Puma's Amory Ross on the VOR: Still ahead

Puma's Amory Ross on the VOR: Still ahead

Wednesday January 25 2012 Author: Amory Ross Location: none selected

If you’re going to have to go upwind, this is exactly how you’d want to do it. It has been simple sailing: we haven’t tacked or gybed once since leaving Malé, we’ve hardly touched our foul weather gear, the boat is dry, the sea is calm, and with the lighter winds and towering masthead zero up the rig, there’s not an ounce of scorching sun to be found anywhere on deck – it blocks it all.

Last night was another good one, and we still find ourselves leading the race east. Holding our ground in the early going has neither paid off nor cost us, as we’ve extended a little on Groupama (now 6 miles dead astern), and have reconnected with CAMPER this morning (just over 4 miles off our hip). They have been aggressively sailing back down to our line and if they come all the way we will be close, just as we were when they tacked to the north a few days ago.

In all likeliness, none of these small differences across the fleet matter much because everyone seems assured of the many windless race restarts to come in the Malacca Straits. These scenarios tend to favor the trailing boats – a position we’ve never benefitted from (we were first into the Atlantic Doldrums and second into the Indian Doldrums) – so we’re very aware of how quickly our results and hard work can evaporate.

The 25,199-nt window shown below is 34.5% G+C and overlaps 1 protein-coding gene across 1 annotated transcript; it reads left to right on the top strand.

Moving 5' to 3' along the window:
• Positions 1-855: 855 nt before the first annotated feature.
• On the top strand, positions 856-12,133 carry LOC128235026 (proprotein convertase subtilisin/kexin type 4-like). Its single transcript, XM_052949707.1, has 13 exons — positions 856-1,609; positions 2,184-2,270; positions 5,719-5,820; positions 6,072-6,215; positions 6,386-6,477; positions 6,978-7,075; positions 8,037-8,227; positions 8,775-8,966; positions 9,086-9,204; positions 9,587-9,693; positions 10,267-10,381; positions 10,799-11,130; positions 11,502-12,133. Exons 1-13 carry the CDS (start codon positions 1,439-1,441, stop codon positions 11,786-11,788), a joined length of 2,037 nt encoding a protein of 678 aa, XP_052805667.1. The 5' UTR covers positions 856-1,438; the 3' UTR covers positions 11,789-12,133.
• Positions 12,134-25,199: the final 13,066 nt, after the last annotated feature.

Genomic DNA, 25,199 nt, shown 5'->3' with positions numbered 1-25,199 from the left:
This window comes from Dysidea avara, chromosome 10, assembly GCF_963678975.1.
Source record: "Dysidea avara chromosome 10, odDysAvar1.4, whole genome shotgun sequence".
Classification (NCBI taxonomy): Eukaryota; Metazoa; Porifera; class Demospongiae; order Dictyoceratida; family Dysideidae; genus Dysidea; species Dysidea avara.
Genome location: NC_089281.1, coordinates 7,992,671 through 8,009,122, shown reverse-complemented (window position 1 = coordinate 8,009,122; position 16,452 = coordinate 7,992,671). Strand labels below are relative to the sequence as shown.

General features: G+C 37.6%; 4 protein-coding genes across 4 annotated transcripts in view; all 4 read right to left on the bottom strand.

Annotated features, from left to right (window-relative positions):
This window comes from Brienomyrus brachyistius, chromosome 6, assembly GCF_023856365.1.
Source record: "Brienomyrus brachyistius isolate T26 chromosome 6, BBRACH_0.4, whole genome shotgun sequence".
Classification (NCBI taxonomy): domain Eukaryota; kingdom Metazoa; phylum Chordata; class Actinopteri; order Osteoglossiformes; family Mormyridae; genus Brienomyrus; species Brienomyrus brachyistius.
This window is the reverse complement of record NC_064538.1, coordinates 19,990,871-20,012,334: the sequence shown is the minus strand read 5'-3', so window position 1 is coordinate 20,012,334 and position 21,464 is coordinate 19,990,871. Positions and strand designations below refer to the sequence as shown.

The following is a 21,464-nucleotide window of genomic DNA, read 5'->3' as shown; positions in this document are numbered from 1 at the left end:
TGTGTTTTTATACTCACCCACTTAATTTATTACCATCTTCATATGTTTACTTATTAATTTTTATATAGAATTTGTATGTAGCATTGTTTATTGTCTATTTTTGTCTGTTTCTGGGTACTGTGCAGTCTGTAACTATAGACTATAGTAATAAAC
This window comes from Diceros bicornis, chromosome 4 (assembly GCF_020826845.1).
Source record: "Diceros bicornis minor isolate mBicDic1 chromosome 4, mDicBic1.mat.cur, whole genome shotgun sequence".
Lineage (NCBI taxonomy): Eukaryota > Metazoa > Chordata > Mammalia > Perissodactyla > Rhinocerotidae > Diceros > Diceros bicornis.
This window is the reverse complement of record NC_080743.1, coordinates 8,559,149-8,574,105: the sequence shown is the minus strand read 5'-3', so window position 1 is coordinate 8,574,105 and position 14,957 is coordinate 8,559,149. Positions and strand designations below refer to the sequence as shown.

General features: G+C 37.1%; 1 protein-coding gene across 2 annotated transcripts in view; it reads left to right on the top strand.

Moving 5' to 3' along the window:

Amory

Lunchtime onboard the "Mar Mostro." PUMA Ocean Racing powered by BERG during leg 3 of the Volvo Ocean Race 2011-12, from Abu Dhabi, UAE to Sanya, China. (Photo: Amory Ross/PUMA Ocean Racing/Volvo Ocean Race) 

Clouds mean squalls, and squalls mean variable winds; there are plenty of sail options available on the bow. PUMA Ocean Racing powered by BERG during leg 3 of the Volvo Ocean Race 2011-12, from Abu Dhabi, UAE to Sanya, China. (Photo: Amory Ross/PUMA Ocean Racing/Volvo Ocean Race) 

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